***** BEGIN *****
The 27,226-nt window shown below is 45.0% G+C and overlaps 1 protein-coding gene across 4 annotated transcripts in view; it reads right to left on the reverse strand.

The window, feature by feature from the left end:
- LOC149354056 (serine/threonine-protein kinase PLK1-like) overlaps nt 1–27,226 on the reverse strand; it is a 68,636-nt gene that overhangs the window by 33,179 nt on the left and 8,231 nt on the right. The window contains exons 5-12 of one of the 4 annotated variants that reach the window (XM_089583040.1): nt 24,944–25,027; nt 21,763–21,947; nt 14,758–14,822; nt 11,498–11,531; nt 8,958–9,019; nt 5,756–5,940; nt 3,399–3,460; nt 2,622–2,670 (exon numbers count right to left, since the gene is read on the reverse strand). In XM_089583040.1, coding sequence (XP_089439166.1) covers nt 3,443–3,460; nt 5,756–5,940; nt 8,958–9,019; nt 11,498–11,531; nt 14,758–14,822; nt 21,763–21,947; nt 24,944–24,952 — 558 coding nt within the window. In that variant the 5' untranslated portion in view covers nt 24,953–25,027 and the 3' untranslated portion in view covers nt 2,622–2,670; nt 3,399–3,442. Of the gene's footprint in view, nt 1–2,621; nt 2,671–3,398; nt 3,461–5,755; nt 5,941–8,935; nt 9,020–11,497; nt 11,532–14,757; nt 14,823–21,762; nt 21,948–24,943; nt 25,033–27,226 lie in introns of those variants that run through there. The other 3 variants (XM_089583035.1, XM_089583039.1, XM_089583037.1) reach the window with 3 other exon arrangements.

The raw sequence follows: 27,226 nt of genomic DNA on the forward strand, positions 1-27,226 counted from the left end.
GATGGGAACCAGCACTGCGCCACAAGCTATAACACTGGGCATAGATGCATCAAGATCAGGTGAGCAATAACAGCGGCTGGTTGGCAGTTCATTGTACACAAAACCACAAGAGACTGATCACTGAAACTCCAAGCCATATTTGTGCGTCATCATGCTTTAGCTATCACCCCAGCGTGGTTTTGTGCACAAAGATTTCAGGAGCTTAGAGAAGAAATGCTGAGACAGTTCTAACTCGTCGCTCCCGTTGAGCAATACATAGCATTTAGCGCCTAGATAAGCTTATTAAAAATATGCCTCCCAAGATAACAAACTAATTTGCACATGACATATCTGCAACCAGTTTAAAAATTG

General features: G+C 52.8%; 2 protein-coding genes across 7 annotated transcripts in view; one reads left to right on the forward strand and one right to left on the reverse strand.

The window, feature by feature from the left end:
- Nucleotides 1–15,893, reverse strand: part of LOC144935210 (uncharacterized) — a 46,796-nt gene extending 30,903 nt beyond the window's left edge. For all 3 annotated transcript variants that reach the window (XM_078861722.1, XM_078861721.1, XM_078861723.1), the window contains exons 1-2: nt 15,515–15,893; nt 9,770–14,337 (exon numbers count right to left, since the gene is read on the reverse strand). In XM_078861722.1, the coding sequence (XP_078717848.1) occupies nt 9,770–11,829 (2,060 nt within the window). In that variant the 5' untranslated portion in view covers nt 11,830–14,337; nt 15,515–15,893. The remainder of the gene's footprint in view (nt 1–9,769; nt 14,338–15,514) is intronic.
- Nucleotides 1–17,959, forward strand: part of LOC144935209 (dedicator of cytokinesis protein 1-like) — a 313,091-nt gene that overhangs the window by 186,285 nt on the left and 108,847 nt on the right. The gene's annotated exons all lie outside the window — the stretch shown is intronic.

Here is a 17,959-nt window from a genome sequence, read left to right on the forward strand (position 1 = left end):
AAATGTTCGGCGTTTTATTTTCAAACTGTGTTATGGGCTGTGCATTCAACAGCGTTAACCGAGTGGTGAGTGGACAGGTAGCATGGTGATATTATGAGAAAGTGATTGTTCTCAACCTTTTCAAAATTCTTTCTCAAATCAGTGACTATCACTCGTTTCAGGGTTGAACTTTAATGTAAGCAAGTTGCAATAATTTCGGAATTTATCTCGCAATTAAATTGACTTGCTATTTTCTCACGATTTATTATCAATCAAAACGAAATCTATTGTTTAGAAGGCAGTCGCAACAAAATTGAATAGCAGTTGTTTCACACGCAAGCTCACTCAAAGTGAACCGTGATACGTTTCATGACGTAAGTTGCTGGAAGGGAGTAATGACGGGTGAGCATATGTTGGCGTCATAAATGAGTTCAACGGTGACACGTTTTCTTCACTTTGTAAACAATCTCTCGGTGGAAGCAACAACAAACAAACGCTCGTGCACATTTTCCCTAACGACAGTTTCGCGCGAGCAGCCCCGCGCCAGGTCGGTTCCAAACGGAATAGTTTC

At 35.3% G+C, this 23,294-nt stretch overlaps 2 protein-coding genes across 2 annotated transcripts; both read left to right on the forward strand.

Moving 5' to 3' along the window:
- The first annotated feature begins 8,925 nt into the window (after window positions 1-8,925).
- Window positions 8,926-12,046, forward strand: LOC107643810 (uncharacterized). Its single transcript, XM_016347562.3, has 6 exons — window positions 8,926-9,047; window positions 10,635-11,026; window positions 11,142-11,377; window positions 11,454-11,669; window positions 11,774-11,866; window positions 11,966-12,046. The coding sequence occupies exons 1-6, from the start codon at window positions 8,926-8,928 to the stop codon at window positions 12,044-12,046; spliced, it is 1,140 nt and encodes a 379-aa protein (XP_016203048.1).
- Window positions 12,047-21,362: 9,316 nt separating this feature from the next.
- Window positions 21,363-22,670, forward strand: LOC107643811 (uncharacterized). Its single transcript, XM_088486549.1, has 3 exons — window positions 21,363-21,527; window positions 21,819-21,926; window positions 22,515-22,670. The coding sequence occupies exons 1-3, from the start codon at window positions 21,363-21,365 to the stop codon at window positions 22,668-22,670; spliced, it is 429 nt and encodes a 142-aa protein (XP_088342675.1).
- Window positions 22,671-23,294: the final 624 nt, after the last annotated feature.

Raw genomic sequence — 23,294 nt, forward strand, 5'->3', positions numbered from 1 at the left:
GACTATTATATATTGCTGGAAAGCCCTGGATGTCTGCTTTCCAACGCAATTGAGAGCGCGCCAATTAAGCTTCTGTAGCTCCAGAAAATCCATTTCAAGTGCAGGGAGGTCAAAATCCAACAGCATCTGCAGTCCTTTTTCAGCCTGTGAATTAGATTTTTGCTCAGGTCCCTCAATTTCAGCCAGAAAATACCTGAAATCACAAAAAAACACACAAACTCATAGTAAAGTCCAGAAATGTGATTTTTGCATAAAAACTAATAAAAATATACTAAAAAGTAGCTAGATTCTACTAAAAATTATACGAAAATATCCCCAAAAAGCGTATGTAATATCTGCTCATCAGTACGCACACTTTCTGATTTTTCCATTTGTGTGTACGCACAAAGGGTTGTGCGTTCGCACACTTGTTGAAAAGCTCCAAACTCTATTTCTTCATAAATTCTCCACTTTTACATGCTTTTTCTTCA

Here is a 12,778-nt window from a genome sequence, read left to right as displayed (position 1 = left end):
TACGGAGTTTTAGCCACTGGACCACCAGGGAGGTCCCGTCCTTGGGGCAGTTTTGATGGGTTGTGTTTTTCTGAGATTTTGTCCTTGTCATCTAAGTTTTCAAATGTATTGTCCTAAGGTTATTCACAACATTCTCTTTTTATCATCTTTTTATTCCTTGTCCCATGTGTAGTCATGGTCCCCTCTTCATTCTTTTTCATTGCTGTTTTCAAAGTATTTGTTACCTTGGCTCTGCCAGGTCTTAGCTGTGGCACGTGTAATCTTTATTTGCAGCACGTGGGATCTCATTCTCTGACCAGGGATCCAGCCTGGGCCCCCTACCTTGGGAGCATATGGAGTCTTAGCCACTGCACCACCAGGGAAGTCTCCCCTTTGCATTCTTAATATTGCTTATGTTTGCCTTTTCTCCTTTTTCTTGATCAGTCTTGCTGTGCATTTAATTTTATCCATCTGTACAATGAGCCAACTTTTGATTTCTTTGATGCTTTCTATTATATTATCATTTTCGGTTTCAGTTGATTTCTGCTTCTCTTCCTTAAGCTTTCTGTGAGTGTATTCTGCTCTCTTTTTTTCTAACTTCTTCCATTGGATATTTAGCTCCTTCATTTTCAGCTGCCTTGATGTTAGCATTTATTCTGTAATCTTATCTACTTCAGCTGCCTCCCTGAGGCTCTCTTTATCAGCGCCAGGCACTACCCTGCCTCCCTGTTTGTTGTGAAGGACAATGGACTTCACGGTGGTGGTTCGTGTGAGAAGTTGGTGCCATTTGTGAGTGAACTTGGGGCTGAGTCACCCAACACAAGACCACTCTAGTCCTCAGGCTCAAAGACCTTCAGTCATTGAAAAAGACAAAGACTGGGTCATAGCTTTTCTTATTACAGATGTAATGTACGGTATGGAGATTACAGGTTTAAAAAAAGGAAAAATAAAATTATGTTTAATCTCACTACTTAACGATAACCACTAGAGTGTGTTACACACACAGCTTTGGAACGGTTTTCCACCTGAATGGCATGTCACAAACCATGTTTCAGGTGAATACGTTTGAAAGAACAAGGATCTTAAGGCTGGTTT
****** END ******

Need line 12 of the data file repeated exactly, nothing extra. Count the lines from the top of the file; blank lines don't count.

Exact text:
At 35.3% G+C, this 23,294-nt stretch overlaps 2 protein-coding genes across 2 annotated transcripts; both read left to right on the forward strand.